Is there an accurate test to prove male pattern baldness ? I am 52 now and would say I have lost somewhere between 10 to 20% of my hair only from the front, this has only happened in the last 15 to 16 years. I blame some medication I took for 3 to 6 months in my 30's (passport pictures verify this).
Areas of the scalp that can be affected by male pattern hair loss
Hi Mark, we'd need to assess your scalp - ideally in person but otherwise via photos - to give you a confirmed hair loss
diagnosis but you can generally find out whether or not you have Male Pattern Baldness
by looking for a few key factors.
1. Do you have a history in the men and/or women of your family of hair loss or thinning hair?
Genetic hair loss can come from either side of the family and can skip generations
2. Have you noticed a decrease in the volume of your hair?
Specifically the hair located along your vertex (top of the scalp) anywhere from the crown to hairline and temples, as this is the area which can be affected in part or as a whole, by hereditary hairloss.
3. Are the hairs in any part of this area thinner and/or more sparse than they were previously?
Male Pattern Baldness causes the susceptible hair follicles to produce increasingly finer hairs
, and less hairs than normal, in the affected areas, causing a decrease in hair density.
If the answer to the questions above is yes - and, as you mention frontal hair loss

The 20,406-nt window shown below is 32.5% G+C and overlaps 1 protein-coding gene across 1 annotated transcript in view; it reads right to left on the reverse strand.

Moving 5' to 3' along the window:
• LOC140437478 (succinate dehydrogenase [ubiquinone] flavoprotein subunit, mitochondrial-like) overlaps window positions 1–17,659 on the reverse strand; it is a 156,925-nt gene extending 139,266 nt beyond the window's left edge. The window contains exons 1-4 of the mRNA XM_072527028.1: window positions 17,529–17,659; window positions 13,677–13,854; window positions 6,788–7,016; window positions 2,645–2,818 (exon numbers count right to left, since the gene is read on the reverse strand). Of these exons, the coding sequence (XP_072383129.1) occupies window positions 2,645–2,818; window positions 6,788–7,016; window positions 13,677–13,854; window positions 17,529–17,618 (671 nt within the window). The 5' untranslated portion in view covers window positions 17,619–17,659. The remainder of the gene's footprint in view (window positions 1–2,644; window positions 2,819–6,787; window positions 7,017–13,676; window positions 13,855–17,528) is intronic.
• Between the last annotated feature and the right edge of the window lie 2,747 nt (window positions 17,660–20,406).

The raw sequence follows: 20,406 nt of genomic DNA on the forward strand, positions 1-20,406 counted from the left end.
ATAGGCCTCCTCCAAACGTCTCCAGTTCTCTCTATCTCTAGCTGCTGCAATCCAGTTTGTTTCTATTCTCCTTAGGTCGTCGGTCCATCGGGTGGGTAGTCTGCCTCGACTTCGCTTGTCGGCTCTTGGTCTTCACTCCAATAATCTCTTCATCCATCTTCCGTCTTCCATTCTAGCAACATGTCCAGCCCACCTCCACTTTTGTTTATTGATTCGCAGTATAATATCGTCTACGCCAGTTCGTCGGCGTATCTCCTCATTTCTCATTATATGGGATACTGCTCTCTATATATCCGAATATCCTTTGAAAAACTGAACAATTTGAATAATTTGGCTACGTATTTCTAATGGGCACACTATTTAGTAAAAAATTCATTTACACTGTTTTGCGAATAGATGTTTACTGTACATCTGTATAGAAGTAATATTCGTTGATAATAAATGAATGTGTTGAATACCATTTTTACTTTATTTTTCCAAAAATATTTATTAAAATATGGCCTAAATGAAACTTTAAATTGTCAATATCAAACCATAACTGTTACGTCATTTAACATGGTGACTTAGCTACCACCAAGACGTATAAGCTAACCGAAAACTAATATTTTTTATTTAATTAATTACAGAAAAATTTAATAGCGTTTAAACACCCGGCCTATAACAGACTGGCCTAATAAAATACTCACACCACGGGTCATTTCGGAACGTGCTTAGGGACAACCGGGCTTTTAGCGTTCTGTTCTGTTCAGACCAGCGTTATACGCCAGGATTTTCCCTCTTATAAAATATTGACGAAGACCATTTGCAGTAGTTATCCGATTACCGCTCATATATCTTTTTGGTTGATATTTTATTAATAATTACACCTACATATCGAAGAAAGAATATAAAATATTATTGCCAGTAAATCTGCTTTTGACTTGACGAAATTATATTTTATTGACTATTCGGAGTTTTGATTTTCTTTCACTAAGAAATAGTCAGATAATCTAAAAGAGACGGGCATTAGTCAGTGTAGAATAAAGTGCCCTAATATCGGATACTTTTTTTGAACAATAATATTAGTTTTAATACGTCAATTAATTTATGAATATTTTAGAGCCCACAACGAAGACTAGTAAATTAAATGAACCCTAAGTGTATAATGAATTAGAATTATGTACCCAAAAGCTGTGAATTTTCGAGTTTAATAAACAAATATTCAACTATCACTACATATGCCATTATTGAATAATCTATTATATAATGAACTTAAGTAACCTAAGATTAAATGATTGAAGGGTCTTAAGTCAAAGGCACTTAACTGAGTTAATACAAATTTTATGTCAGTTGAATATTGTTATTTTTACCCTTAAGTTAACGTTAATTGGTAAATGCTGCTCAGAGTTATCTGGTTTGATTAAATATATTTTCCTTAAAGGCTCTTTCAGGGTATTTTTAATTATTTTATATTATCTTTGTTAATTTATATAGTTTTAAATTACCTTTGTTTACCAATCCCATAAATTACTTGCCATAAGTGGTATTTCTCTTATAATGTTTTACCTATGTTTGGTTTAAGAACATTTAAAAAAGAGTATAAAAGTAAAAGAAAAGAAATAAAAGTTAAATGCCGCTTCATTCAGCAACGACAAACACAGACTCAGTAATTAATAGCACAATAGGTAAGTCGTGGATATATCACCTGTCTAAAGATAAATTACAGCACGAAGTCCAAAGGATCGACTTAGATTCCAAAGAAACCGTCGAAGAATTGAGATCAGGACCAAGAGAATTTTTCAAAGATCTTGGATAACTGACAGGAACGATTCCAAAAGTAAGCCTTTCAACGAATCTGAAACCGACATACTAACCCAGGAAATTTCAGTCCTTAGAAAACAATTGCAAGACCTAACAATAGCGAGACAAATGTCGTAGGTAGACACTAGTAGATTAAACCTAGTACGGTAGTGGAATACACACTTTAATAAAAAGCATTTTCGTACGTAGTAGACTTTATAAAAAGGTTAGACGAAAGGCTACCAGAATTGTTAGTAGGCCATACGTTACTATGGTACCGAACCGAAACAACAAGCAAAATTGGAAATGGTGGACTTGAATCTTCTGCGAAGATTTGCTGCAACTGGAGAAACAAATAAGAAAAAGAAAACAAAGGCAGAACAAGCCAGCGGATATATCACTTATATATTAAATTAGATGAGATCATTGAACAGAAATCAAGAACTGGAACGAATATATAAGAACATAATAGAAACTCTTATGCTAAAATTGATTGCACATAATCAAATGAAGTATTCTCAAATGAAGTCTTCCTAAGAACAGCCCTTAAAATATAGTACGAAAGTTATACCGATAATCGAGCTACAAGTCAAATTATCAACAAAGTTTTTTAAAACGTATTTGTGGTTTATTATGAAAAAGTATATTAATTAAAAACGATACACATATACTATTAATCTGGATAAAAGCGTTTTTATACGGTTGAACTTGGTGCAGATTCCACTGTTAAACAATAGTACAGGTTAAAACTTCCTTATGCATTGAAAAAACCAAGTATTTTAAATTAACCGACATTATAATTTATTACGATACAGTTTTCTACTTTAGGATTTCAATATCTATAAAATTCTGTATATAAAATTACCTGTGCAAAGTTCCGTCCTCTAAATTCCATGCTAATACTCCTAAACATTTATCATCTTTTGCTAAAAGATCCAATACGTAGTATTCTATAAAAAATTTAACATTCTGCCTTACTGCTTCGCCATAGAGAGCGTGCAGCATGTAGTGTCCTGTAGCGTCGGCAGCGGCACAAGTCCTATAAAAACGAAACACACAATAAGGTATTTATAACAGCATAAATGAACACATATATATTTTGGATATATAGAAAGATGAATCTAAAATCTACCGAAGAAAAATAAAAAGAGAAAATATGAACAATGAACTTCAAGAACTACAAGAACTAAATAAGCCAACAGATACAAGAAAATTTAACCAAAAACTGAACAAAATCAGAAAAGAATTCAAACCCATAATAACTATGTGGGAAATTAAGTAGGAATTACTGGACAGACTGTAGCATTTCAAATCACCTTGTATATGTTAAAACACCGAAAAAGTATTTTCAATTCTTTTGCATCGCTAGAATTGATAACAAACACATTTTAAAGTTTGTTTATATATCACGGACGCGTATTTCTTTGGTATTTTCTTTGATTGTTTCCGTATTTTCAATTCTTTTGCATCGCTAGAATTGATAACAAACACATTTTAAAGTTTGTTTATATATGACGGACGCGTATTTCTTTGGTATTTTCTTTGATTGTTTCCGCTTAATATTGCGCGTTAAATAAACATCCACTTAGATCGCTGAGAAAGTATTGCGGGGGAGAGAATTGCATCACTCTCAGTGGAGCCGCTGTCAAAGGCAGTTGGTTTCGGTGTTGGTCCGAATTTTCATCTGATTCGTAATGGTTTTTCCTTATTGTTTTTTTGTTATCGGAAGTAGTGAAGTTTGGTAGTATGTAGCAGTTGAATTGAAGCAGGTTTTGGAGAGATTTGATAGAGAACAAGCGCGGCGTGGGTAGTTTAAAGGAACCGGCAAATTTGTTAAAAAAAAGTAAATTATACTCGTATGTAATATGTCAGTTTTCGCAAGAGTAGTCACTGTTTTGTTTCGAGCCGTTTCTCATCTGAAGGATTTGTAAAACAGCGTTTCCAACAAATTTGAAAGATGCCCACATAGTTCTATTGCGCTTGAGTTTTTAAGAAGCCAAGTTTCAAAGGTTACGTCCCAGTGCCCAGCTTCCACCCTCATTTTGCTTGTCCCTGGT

we know you definitely meet at least one of these criteria - then it is likely you have Male Pattern Baldness.
It may have been the case that you had a dormant genetic predisposition to this hereditary condition that became active following any unusual strain the medication placed on your body. This is quite common and hair loss is often listed as a side effect of certain prescription medications
. Whilst the hair loss this can cause - a condition known as Telogen Effluvium
- is temporary, the effects should it trigger Male Pattern Baldness, are permanent and progressive.
Therefore, the receding hairline
you are currently experiencing is likely to deteriorate and you may start to notice hair thinning in other areas along the top of your scalp over time. How long this may take to appear - if it does - depends on your rate of shedding and the presence of any exacerbating factors such as stress
, underlying health issues, an unbalanced diet
or other nutritional issues.
There are a couple of different tests to determine hair loss - one being the 60 second hair fall test
to gauge the amount of shedding, another being the hair pull test
- though these are not particularly reliable on their own. Another popular tool for ascertaining levels of men's hair loss is the Norwood Hamilton Scale
which is mostly for establishing at what level of shedding you are and which pattern it is following. Home-use DIY genetic testing
claims to be able to detect the 'baldness gene', however it will not tell you if it is active or not, just whether you are a carrier of the relevant DNA.
For women we highly suggest having a blood test to check for iron deficiency
in particular, so if this is something you have had issues with, it may be worthwhile considering.
We would recommend having a consultation with an experienced hair loss specialist, either in person or online (which allows you to upload photos
), in order to obtain a professional diagnosis as well as information about clinically-proven hair loss treatments
and recommendations for you, based upon their findings. This is a free service that will give you the information you need quickly, along with the peace of mind that comes from knowing it is provided by an expert in the field.